St Canice’s Cathedral

This 13th century cathedral is the second longest cathedral in Ireland. The site on which the Cathedral Stands has been a site of Christian worship since the 6th century. The cathedral has necesitated many restorations during its life. The first by bishop Ledrede in 1332 after the central tower collapsed from an over application of lead by William outlaw as penance for being an accomplce of Dame Alice Kytler, accused of witchcraft.

In 1650 Oliver Cromwell did his best to ruin the cathedral by stabling his horses therin, smashing the font, windows and throwing out monuments and tombs. The cathedral has been carefully restored over the years with the dedication of various bishops and the Deans of Ossory.

Features of Interest

The architectural style of the Cathedral is Early Gothic and it is built of limestone. The cathedral has been carefully preserved in its origionbal style and form. It is richly endowed with many stained glass wondows an, the East Lancelent window being a replica of the origional.

The Cathedral contains some of the finest 16th century monuments in Ireland. The memorials stretch right accross the social spectrum from the gresat figures of the house of Ormonde to the humble shoemaker and carpenter.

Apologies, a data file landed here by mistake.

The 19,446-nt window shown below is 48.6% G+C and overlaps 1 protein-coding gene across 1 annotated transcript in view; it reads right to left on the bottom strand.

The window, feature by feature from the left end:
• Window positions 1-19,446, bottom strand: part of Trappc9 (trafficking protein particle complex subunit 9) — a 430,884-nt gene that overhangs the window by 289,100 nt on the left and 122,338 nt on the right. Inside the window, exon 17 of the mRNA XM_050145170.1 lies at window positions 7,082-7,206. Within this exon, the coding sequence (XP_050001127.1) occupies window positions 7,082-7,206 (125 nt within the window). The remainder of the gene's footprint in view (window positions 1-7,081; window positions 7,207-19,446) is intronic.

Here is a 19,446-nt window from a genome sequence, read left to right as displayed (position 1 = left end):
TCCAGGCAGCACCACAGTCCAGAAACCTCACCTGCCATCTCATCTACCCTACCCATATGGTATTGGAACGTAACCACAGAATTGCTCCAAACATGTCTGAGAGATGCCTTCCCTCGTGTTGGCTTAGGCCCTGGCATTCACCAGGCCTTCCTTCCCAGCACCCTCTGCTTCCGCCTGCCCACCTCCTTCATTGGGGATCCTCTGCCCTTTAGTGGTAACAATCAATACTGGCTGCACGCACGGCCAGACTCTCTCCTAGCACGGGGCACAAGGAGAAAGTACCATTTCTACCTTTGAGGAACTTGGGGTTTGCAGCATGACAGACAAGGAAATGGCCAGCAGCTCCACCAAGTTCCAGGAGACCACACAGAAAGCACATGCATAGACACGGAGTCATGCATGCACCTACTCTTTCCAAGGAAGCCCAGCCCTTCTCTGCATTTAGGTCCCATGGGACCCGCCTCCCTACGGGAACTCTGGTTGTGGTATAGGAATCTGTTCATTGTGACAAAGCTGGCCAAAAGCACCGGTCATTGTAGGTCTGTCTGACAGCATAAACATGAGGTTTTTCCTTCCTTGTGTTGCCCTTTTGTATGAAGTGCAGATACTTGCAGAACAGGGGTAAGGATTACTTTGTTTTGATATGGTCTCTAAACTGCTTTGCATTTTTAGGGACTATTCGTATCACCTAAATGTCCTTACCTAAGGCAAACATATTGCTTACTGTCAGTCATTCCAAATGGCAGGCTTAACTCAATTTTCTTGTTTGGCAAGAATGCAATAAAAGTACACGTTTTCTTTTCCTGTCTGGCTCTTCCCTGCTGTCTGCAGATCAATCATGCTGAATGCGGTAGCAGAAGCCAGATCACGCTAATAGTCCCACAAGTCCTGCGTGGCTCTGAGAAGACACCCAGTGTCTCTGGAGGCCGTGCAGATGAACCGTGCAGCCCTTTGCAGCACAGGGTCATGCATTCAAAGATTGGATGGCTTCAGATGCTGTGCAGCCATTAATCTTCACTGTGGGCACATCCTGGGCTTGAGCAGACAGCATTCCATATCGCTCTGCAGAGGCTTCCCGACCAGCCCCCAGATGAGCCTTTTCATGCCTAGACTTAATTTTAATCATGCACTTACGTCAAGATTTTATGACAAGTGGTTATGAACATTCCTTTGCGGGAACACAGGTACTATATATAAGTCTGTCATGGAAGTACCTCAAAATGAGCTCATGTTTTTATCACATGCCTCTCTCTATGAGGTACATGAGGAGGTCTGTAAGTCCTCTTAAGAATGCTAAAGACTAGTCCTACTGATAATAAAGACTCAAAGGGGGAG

The baptisimal font is the origional and the aincent stone of enthronement for Bishops still exists under the seat of the medieval throne in the North Transept, where to this day the Bishop’s of Ossory are installed.

The continental carvings on the Choir stalls and the Hammer Beam roof are not to be missed.

Beside the Cathedral stands the 9th century round tower. It may once have been a watchtower and refuge and it can be climbed to give an unsurpassing vantage point to view the City of Kilkenny and the surrounding Countryside.

Facilities

The Cathedral facilities include: wheelchair access, Gift shop and Toilets Guided tours are available by prior arrangement. Information leaflets are available to visitors in English, German, French, Spanish, Italian, Dutch, Swedish, Japanese and Irish.